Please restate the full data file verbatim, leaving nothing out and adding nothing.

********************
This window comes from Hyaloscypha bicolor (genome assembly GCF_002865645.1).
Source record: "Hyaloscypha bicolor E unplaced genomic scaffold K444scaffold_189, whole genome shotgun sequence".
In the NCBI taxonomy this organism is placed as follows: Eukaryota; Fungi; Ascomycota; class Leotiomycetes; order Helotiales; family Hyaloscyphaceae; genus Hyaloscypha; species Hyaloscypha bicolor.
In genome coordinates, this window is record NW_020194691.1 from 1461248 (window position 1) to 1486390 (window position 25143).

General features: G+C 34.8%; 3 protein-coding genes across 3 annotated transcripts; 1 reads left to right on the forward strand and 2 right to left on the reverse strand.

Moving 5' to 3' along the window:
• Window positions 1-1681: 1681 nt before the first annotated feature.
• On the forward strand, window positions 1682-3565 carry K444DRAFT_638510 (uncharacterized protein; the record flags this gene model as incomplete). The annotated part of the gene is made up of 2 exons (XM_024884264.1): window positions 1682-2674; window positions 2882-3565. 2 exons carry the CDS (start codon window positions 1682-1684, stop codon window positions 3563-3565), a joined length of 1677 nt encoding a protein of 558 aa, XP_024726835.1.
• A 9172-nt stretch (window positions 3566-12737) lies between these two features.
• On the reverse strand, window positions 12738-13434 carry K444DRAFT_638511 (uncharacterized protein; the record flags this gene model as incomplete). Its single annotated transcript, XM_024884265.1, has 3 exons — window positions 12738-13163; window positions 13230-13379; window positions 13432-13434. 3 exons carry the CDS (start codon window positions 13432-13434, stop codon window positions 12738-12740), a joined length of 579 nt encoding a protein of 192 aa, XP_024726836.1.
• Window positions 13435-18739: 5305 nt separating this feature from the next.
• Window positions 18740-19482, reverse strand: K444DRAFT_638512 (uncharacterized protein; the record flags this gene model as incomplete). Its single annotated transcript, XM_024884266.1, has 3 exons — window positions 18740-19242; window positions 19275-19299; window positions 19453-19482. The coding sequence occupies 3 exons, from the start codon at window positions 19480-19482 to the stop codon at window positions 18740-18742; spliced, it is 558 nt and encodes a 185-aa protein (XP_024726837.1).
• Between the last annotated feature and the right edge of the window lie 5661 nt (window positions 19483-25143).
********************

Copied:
This window comes from Hyaloscypha bicolor (genome assembly GCF_002865645.1).
Source record: "Hyaloscypha bicolor E unplaced genomic scaffold K444scaffold_189, whole genome shotgun sequence".
In the NCBI taxonomy this organism is placed as follows: Eukaryota; Fungi; Ascomycota; class Leotiomycetes; order Helotiales; family Hyaloscyphaceae; genus Hyaloscypha; species Hyaloscypha bicolor.
In genome coordinates, this window is record NW_020194691.1 from 1461248 (window position 1) to 1486390 (window position 25143).

General features: G+C 34.8%; 3 protein-coding genes across 3 annotated transcripts; 1 reads left to right on the forward strand and 2 right to left on the reverse strand.

Moving 5' to 3' along the window:
• Window positions 1-1681: 1681 nt before the first annotated feature.
• On the forward strand, window positions 1682-3565 carry K444DRAFT_638510 (uncharacterized protein; the record flags this gene model as incomplete). The annotated part of the gene is made up of 2 exons (XM_024884264.1): window positions 1682-2674; window positions 2882-3565. 2 exons carry the CDS (start codon window positions 1682-1684, stop codon window positions 3563-3565), a joined length of 1677 nt encoding a protein of 558 aa, XP_024726835.1.
• A 9172-nt stretch (window positions 3566-12737) lies between these two features.
• On the reverse strand, window positions 12738-13434 carry K444DRAFT_638511 (uncharacterized protein; the record flags this gene model as incomplete). Its single annotated transcript, XM_024884265.1, has 3 exons — window positions 12738-13163; window positions 13230-13379; window positions 13432-13434. 3 exons carry the CDS (start codon window positions 13432-13434, stop codon window positions 12738-12740), a joined length of 579 nt encoding a protein of 192 aa, XP_024726836.1.
• Window positions 13435-18739: 5305 nt separating this feature from the next.
• Window positions 18740-19482, reverse strand: K444DRAFT_638512 (uncharacterized protein; the record flags this gene model as incomplete). Its single annotated transcript, XM_024884266.1, has 3 exons — window positions 18740-19242; window positions 19275-19299; window positions 19453-19482. The coding sequence occupies 3 exons, from the start codon at window positions 19480-19482 to the stop codon at window positions 18740-18742; spliced, it is 558 nt and encodes a 185-aa protein (XP_024726837.1).
• Between the last annotated feature and the right edge of the window lie 5661 nt (window positions 19483-25143).